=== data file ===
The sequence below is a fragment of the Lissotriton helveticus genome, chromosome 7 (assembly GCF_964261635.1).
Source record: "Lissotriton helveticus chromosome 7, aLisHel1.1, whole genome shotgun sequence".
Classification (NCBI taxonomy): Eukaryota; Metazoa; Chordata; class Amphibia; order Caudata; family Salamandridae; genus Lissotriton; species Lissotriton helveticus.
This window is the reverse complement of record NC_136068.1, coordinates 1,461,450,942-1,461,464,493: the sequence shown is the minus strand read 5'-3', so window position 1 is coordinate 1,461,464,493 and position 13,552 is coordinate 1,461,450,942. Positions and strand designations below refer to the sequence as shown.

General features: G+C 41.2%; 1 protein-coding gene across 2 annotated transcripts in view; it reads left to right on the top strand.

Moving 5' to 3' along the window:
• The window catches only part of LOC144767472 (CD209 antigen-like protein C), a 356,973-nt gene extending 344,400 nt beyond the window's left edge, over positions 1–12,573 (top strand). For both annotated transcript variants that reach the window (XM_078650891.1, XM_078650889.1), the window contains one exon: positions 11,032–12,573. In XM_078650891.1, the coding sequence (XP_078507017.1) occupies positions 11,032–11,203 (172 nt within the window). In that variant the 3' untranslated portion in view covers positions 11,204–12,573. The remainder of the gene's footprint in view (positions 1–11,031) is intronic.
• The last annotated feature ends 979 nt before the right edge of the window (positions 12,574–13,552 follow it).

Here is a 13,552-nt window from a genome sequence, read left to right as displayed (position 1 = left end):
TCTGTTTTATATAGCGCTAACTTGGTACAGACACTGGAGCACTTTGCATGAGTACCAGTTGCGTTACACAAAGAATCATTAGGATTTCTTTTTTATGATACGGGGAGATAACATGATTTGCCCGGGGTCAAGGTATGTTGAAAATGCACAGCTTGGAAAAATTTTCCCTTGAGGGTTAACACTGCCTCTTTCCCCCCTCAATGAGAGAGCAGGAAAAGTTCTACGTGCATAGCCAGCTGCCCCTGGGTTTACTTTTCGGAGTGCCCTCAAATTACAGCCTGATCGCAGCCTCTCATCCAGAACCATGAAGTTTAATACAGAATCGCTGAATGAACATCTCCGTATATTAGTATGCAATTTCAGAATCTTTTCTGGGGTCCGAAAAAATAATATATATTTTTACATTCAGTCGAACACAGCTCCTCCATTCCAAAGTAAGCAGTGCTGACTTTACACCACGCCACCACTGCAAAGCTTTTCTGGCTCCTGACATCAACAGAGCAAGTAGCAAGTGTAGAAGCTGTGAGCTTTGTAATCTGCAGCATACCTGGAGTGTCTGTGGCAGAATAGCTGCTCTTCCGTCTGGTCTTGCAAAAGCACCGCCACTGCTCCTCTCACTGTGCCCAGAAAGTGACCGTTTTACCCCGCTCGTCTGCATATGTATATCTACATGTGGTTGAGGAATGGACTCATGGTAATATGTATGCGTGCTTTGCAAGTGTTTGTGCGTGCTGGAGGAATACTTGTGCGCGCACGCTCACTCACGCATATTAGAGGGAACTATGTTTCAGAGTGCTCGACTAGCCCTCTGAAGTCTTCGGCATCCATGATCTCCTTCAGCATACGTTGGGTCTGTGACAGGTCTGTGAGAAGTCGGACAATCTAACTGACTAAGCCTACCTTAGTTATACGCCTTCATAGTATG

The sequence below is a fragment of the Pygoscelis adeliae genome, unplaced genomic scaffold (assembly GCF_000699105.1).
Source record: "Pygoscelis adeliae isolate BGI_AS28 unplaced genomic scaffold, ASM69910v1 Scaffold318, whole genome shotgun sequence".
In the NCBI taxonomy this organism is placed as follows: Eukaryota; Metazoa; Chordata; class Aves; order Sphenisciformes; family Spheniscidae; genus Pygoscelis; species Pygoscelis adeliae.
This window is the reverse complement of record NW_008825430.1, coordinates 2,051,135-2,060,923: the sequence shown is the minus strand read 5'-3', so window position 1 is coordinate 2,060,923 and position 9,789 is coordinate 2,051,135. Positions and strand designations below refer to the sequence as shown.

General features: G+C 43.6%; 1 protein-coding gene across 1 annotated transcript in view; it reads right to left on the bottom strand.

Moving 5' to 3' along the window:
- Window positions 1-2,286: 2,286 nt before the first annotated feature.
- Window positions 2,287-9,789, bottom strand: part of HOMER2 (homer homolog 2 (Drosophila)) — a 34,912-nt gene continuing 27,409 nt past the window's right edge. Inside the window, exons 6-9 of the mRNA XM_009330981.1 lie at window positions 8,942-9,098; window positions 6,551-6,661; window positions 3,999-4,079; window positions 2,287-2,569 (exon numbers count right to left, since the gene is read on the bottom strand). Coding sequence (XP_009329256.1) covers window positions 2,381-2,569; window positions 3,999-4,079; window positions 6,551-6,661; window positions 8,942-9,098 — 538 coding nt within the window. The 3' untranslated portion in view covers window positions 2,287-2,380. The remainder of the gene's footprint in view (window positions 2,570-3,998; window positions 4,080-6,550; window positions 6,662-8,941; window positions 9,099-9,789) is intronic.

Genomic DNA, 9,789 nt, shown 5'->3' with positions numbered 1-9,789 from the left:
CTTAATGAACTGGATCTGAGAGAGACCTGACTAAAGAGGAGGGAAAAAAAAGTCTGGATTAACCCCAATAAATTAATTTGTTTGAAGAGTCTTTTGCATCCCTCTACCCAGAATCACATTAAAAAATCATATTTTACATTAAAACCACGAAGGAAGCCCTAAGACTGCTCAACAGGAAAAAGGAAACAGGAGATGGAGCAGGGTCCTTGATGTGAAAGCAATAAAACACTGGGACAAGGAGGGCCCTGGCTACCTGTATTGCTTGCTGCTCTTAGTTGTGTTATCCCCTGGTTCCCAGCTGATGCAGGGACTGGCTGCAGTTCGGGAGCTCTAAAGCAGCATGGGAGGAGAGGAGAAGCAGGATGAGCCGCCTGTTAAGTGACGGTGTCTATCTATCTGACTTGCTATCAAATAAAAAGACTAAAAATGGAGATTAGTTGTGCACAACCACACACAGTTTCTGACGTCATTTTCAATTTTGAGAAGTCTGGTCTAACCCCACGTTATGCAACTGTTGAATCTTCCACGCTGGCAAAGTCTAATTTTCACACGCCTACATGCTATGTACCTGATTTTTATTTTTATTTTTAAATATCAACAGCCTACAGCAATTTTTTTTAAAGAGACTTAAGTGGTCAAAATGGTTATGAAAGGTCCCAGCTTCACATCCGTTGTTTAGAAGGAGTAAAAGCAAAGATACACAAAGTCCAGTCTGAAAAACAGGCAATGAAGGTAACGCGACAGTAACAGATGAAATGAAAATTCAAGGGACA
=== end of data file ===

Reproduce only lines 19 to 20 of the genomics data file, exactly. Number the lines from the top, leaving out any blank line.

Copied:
Genomic DNA, 9,789 nt, shown 5'->3' with positions numbered 1-9,789 from the left:
CTTAATGAACTGGATCTGAGAGAGACCTGACTAAAGAGGAGGGAAAAAAAAGTCTGGATTAACCCCAATAAATTAATTTGTTTGAAGAGTCTTTTGCATCCCTCTACCCAGAATCACATTAAAAAATCATATTTTACATTAAAACCACGAAGGAAGCCCTAAGACTGCTCAACAGGAAAAAGGAAACAGGAGATGGAGCAGGGTCCTTGATGTGAAAGCAATAAAACACTGGGACAAGGAGGGCCCTGGCTACCTGTATTGCTTGCTGCTCTTAGTTGTGTTATCCCCTGGTTCCCAGCTGATGCAGGGACTGGCTGCAGTTCGGGAGCTCTAAAGCAGCATGGGAGGAGAGGAGAAGCAGGATGAGCCGCCTGTTAAGTGACGGTGTCTATCTATCTGACTTGCTATCAAATAAAAAGACTAAAAATGGAGATTAGTTGTGCACAACCACACACAGTTTCTGACGTCATTTTCAATTTTGAGAAGTCTGGTCTAACCCCACGTTATGCAACTGTTGAATCTTCCACGCTGGCAAAGTCTAATTTTCACACGCCTACATGCTATGTACCTGATTTTTATTTTTATTTTTAAATATCAACAGCCTACAGCAATTTTTTTTAAAGAGACTTAAGTGGTCAAAATGGTTATGAAAGGTCCCAGCTTCACATCCGTTGTTTAGAAGGAGTAAAAGCAAAGATACACAAAGTCCAGTCTGAAAAACAGGCAATGAAGGTAACGCGACAGTAACAGATGAAATGAAAATTCAAGGGACA